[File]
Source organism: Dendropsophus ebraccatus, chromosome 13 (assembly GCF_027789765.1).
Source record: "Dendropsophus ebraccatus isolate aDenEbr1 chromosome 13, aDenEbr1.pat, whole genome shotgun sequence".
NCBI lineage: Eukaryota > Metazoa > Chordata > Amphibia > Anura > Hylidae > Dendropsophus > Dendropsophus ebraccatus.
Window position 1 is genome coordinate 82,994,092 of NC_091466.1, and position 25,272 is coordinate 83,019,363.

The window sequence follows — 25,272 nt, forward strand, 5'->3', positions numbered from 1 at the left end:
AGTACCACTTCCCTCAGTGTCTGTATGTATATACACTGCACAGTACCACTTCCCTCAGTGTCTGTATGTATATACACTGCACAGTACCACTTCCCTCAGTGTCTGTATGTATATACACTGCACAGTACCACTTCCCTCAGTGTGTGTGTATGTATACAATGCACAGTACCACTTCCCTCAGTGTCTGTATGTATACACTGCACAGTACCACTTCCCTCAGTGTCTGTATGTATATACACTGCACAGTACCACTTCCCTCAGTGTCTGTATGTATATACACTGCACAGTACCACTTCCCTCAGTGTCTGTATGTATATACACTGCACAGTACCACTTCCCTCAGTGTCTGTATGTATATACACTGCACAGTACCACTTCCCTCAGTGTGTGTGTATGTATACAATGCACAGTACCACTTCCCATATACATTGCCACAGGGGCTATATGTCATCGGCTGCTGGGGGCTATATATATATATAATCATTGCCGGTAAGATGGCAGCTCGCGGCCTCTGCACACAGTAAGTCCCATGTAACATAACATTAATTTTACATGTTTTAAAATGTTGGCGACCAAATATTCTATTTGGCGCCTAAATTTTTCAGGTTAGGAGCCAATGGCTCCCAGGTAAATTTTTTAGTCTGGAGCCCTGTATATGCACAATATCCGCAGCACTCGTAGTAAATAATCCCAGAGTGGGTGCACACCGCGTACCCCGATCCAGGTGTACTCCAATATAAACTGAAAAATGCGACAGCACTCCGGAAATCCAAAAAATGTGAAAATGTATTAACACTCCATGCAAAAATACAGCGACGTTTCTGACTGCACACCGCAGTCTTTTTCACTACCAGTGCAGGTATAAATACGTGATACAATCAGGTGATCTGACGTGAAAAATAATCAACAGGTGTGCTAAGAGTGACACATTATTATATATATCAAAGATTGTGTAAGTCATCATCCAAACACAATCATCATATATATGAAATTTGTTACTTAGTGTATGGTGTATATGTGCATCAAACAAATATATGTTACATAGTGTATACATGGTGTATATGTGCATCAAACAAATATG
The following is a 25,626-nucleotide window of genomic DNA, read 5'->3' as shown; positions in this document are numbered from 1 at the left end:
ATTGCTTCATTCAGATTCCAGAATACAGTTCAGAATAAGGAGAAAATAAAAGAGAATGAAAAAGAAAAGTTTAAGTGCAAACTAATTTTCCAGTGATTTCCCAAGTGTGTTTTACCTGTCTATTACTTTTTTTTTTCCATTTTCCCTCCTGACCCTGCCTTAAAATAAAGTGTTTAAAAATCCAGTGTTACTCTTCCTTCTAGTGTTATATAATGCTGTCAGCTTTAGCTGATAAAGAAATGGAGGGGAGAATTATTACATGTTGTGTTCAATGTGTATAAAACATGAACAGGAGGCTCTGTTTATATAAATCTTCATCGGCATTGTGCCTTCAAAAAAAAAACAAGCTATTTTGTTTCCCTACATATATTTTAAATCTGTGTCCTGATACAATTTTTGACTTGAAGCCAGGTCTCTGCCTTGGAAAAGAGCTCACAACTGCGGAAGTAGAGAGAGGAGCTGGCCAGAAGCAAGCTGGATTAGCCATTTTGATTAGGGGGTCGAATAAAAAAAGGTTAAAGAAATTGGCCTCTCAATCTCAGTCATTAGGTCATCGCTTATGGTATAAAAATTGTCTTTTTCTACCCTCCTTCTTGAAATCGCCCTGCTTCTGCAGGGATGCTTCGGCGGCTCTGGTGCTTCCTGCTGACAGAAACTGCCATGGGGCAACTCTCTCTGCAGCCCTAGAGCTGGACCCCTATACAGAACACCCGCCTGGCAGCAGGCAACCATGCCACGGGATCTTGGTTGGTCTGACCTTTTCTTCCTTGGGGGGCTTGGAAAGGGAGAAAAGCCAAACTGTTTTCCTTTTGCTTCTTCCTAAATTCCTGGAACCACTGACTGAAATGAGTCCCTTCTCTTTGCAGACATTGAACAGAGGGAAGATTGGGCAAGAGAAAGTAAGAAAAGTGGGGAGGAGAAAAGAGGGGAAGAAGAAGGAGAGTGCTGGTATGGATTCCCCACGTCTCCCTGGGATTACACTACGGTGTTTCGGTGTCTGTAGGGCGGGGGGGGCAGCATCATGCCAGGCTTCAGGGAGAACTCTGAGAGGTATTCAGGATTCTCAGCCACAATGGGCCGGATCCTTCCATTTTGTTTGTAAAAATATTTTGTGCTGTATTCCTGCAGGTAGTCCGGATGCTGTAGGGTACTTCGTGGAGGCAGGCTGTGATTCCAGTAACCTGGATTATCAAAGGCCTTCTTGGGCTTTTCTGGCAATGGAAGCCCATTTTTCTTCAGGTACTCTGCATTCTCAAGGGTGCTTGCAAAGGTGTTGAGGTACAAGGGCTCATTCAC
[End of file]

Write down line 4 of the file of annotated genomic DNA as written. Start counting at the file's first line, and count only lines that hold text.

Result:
Window position 1 is genome coordinate 82,994,092 of NC_091466.1, and position 25,272 is coordinate 83,019,363.